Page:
Promotion of Volunteering Bill

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Mr. Dobson: Nevertheless, the perception exists and those involved in sporting spheres recognise that there is a danger that people who have had an accident will just be left alone. If we do not legislate, it will look as though nothing is happening and nothing has changed, and the idea that someone might end up in court for trying to help will not be dashed by anything that is said in this Committee. What are the Government going to do to change the public perception?

The situation has changed. The advice that the Minister has received seems to be based on the assumption that things are as they have always been, but they are not—they have shifted in one direction. The intention of every proposal in this short Bill has been to reverse that extension. The perception to which I have referred remains, and if we do not do anything about the law or the perception of it, people will not get the helpful treatment that they would have otherwise have received.

Fiona Mactaggart: That is exactly why I have worked as hard as I have to find a way of dealing with that point and why I have offered to set up, within the framework of the Russell commission on the future of volunteering, a study about the barriers to volunteering that we are discussing, such as risk. It is also why I have had a number of meetings with the Department for Constitutional Affairs about how litigation is dealt with. I recognise that the perception exists, but we have a duty to think carefully about the problem. If it is a problem of perception rather than

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reality, what is the best mechanism to deal with that perception? If there is a real problem, we will require effective legislation to deal with it, but we can manage a perceived concern without legislation; indeed, legislation would be a bad solution in such circumstances because it would be unnecessary, and legislation that is not needed should not be introduced.

Mr. Brazier: I have a lot of sympathy with the point made by the right hon. Member for Holborn and St. Pancras (Mr. Dobson). However, the key distinction between this clause and clause 2 is that, whereas the latter trawled up a huge number of unsatisfactory court cases and out-of-court settlements, which we shall come to later, none of the people to whom I have spoken about issues arising from this clause has given an example of the law going wrong. The clause was drafted with the assistance of Roy Amlot QC, who made it clear that he drafted it as he did because, given the experience in America, he was concerned about the way in which future judgments might turn rather than because of any actual judgment.

Question put and negatived.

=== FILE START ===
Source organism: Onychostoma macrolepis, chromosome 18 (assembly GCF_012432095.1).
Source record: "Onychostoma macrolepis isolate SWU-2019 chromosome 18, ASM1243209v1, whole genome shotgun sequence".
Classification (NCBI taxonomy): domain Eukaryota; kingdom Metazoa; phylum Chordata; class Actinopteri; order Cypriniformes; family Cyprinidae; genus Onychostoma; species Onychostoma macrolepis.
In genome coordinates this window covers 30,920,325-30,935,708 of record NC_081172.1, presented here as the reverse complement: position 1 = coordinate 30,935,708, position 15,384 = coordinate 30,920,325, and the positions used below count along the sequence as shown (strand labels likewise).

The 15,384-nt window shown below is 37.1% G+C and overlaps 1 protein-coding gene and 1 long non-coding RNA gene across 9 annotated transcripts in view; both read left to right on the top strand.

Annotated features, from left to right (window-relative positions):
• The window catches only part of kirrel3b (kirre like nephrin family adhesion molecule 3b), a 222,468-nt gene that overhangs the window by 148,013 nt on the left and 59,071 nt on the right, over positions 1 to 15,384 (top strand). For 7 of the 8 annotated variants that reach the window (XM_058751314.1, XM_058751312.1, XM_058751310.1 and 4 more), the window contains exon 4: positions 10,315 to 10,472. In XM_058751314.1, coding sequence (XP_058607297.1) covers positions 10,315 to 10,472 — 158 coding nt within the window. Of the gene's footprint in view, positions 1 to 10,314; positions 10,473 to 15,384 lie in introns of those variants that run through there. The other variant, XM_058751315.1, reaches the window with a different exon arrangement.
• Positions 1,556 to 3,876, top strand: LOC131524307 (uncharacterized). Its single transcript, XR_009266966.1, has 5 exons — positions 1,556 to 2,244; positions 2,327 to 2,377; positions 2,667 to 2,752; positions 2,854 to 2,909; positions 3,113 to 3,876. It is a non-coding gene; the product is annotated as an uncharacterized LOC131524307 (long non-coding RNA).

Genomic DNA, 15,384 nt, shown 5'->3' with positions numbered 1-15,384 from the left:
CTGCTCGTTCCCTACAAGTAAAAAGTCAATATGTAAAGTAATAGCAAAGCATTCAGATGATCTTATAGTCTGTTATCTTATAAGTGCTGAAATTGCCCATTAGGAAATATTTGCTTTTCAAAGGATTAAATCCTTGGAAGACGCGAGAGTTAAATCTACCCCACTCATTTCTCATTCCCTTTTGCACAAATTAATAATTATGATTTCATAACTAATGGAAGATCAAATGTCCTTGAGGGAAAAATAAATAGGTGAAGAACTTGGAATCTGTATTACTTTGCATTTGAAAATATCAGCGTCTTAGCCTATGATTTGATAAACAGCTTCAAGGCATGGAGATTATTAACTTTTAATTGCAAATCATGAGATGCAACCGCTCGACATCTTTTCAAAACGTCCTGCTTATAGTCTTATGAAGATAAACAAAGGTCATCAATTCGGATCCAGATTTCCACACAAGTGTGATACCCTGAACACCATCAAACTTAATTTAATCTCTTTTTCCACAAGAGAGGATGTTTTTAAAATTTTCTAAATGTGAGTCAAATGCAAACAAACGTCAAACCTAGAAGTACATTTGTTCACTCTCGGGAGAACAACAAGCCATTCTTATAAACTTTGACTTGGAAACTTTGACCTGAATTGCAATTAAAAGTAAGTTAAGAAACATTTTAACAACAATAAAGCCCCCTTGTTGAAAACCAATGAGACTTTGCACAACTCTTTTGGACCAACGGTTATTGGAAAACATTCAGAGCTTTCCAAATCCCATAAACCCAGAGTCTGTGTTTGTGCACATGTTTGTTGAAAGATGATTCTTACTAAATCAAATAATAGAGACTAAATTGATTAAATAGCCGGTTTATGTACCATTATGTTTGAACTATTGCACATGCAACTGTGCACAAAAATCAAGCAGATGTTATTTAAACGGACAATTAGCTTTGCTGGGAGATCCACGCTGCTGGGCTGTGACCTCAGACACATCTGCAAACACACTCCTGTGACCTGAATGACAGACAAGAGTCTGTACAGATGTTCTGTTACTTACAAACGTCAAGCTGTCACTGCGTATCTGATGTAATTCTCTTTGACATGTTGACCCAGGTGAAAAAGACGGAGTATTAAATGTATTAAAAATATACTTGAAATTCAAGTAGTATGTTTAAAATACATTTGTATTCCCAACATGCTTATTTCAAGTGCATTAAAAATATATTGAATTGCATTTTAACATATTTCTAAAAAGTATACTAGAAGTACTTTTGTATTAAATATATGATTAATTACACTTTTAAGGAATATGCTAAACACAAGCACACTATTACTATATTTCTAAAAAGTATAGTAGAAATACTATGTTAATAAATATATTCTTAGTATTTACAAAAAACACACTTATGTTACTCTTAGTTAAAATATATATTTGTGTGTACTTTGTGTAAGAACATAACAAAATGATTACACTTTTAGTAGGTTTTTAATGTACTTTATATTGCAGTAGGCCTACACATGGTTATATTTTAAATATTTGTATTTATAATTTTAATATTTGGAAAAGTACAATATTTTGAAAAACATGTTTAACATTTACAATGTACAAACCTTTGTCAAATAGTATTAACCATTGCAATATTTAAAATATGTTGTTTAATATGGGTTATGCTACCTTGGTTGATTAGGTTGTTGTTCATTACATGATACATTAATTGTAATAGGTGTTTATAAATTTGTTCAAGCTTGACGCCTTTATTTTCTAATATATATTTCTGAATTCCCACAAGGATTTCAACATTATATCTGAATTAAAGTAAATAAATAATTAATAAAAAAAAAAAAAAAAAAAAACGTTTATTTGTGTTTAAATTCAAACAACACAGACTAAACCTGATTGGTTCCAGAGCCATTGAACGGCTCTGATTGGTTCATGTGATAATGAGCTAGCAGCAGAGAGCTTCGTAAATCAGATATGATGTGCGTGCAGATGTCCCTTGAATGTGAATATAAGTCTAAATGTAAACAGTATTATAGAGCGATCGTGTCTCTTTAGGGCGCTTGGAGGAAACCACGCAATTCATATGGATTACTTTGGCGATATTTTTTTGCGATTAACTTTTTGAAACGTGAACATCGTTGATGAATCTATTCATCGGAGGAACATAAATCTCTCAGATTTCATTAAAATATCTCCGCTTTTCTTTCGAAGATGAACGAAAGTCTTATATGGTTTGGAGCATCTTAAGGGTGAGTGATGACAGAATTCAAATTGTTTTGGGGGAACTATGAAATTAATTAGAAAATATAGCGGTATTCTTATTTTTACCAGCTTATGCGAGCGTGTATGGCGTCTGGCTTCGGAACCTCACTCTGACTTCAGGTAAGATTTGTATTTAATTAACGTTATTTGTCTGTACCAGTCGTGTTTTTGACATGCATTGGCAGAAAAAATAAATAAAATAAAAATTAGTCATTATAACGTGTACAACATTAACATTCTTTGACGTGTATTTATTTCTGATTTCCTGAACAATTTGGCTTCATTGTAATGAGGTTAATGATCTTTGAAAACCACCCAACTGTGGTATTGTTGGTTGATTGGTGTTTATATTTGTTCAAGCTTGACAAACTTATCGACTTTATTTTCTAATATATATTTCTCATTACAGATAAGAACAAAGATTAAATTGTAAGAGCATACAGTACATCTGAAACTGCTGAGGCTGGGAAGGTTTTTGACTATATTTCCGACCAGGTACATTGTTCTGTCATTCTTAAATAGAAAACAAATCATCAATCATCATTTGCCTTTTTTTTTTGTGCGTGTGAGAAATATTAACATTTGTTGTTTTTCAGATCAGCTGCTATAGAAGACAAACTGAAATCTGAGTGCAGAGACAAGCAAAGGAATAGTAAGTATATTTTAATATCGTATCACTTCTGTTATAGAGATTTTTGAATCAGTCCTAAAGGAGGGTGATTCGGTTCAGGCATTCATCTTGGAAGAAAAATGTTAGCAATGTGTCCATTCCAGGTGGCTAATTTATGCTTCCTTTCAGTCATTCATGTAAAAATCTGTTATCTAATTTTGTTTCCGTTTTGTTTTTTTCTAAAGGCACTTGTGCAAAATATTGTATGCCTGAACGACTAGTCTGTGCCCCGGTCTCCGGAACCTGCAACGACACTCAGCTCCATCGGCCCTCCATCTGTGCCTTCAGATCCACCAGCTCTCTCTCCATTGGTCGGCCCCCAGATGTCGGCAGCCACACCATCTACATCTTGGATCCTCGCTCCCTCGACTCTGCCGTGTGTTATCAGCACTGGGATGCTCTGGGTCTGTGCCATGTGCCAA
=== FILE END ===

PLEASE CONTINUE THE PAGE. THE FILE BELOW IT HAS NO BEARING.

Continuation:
Clause 5 disagreed to.

Clause 1


Amendment proposed: No. 26, in clause 1, page 1, line 9, leave out

    'a voluntary organisation or volunteering body'

    and insert 'that organisation or body'.—[Fiona Mactaggart.]

Mr. Brazier: On a point of order, Mr. Amess. It might help the Committee if I tell the Minister that I am delighted to take on board the next two small drafting amendments. If she feels able to speak briefly on them, we can move on to the main group of amendments.

The Chairman: That is a very helpful point of order.

Fiona Mactaggart: I shall follow the hon. Gentleman's example of brevity. The amendments on this clause are significant because they are important for the whole of the volunteering sector.

I need to make clear to the Committee what a volunteer is. Until I became Minister with a responsibility for volunteers, I did not realise what a contested term it was.

Mr. Dobson: It used to be a well-known name for public houses.

Fiona Mactaggart: I thank my right hon. Friend. I cannot help feeling that that was a reference to the role of volunteers in the armed forces rather than to the type of volunteer that we are discussing.

As the Bill is drafted, the term could not apply to any person employed by a volunteering organisation or volunteering body who engaged in voluntary work in that organisation or body. It is entirely possible that an employee of such an organisation or body might give voluntary time to the organisation outside his or her contracted hours, and that possibility must be recognised in the interpretational terms. Our amendment is intended to clarify the description of a volunteer by tidying up the drafting of the definition.

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Are we also considering at this point the amendments to leave out paragraphs (b) and (c)?

Mr. Brazier: It is just amendment No. 26.

The Chairman: Order. I think that I am in the Chair. We are taking amendment No. 26.

Fiona Mactaggart: Thank you, Mr. Amess. I just wanted to make clear what we were discussing, and I have made all the points that I wish to make.

Mr. Brazier: I am happy to accept the amendment, and I apologise for intervening.

Amendment agreed to.

4.45 pm

Fiona Mactaggart: I beg to move amendment No. 27, in clause 1, page 1, leave out lines 14 and 15 and insert—

    ' ''institution'' means a body corporate or unincorporated association that is formally constituted;'.